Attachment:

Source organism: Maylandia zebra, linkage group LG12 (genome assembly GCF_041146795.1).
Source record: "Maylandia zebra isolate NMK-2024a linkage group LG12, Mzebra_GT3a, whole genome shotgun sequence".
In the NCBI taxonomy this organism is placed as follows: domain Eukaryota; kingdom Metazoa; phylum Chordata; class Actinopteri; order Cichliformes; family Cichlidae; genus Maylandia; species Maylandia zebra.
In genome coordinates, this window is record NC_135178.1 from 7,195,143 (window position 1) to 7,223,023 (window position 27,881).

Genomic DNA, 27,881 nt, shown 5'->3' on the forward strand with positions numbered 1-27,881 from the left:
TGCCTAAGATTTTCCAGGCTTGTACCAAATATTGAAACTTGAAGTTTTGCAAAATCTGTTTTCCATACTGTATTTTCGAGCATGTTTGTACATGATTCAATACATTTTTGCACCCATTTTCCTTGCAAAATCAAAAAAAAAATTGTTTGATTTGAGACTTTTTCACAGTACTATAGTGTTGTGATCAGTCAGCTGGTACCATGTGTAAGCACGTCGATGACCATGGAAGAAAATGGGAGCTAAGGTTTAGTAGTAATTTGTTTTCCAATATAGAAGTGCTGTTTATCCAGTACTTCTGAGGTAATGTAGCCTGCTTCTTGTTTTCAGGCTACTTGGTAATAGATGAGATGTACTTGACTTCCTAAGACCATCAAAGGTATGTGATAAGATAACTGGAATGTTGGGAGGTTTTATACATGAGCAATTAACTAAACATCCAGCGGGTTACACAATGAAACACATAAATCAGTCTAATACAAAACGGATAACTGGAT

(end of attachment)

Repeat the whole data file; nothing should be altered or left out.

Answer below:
Source organism: Maylandia zebra, linkage group LG12 (genome assembly GCF_041146795.1).
Source record: "Maylandia zebra isolate NMK-2024a linkage group LG12, Mzebra_GT3a, whole genome shotgun sequence".
In the NCBI taxonomy this organism is placed as follows: domain Eukaryota; kingdom Metazoa; phylum Chordata; class Actinopteri; order Cichliformes; family Cichlidae; genus Maylandia; species Maylandia zebra.
In genome coordinates, this window is record NC_135178.1 from 7,195,143 (window position 1) to 7,223,023 (window position 27,881).

Genomic DNA, 27,881 nt, shown 5'->3' on the forward strand with positions numbered 1-27,881 from the left:
TGCCTAAGATTTTCCAGGCTTGTACCAAATATTGAAACTTGAAGTTTTGCAAAATCTGTTTTCCATACTGTATTTTCGAGCATGTTTGTACATGATTCAATACATTTTTGCACCCATTTTCCTTGCAAAATCAAAAAAAAAATTGTTTGATTTGAGACTTTTTCACAGTACTATAGTGTTGTGATCAGTCAGCTGGTACCATGTGTAAGCACGTCGATGACCATGGAAGAAAATGGGAGCTAAGGTTTAGTAGTAATTTGTTTTCCAATATAGAAGTGCTGTTTATCCAGTACTTCTGAGGTAATGTAGCCTGCTTCTTGTTTTCAGGCTACTTGGTAATAGATGAGATGTACTTGACTTCCTAAGACCATCAAAGGTATGTGATAAGATAACTGGAATGTTGGGAGGTTTTATACATGAGCAATTAACTAAACATCCAGCGGGTTACACAATGAAACACATAAATCAGTCTAATACAAAACGGATAACTGGAT